Where do babies come from? Oshawa, apparently. At least according to my son. When my sister had her baby, I told my son that he had a new cousin. He asked, “Did they get him from Oshawa?”
“No, the hospital.” But right: his foster family lived in Oshawa, hence he figured that’s where all babies come from.
Recently we ran into a mother at the daycare who had just had a second child. When my son saw the baby in the stroller, he said to the mother, “He’s cute. How old is he?”
She told him: “Two weeks.”
My son asked: “When did you get him?”
The mother answered: “Two weeks ago.”
My son was a bit confused and asked again, “How old is he?”
This mother, now a bit confused herself, repeated: “Two weeks.”
My son, again: “But when did you get him?”
Ah, of course, I realized that for him – and his biological brother, his adopted sister, plus many various friends – there are two dates: the birthday plus the date he came to live with his forever family. He wasn’t too familiar with women giving birth to babies and taking them home right away.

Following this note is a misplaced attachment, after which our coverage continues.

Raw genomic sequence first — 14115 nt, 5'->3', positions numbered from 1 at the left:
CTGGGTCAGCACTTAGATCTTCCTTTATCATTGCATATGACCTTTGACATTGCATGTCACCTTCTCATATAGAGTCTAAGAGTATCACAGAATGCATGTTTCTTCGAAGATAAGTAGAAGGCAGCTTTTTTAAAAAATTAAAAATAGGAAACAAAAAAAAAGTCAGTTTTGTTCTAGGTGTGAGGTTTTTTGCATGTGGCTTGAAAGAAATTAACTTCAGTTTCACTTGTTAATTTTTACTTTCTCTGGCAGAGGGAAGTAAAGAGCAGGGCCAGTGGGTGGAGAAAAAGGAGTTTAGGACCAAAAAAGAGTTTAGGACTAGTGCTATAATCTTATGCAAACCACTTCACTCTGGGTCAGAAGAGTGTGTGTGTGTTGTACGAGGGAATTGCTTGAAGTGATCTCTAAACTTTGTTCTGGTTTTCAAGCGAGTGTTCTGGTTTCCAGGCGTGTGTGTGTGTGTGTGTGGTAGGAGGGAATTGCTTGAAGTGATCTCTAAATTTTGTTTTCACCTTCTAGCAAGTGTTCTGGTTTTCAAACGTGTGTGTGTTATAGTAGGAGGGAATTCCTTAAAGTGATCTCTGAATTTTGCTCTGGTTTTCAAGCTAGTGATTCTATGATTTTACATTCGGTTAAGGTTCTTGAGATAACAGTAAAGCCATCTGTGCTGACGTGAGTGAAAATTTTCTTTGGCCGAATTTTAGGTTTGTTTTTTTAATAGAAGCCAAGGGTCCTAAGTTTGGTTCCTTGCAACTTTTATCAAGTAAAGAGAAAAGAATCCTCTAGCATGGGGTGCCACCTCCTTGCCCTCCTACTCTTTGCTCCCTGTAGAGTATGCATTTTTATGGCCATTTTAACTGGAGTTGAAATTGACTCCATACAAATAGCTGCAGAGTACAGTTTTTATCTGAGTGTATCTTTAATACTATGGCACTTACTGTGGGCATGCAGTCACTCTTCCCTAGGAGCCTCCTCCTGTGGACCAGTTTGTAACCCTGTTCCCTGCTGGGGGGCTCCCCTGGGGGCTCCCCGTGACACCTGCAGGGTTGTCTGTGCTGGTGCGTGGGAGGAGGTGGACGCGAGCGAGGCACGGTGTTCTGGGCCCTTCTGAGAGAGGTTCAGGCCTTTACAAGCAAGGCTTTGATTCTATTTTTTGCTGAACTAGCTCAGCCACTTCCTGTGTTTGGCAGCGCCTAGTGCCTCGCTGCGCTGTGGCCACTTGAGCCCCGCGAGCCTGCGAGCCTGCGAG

We talk to our son about his adoption. He knows his story, the basic plot points mostly, and it’s natural to him. It’s not a secret and not something he has to discover when he’s older. We’ll fill in more details as he gets older and provide age appropriate answers when he asks questions.
He still doesn’t ask much, though. He’s content with what he knows so far. He was born in the city. He went to live with his foster family who took care of him while we looked for him. We had a home and love to share (thanks, Todd Parr, for some language to frame it!) and our social worker helped us look for him. I tell him that we went to Oshawa and met a boy who was sweet and loving and kind. But he was already taken, I joke, so we went to the house next door and took their baby. He laughs and then says, “tell me again, from the beginning please.”